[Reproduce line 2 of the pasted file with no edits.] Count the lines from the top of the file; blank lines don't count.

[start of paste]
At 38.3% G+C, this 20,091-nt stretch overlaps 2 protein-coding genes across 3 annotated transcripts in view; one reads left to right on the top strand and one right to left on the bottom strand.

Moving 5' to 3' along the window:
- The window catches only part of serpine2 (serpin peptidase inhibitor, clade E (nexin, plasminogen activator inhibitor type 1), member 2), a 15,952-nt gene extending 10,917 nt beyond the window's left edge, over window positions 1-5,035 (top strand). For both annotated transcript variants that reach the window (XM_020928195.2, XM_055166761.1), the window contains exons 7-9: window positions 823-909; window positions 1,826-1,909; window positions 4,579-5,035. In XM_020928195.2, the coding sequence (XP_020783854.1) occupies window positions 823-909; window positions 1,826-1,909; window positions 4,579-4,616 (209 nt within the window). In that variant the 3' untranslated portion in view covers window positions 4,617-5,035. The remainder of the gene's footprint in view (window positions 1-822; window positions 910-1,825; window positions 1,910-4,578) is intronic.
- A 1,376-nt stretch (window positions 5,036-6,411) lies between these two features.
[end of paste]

Moving 5' to 3' along the window: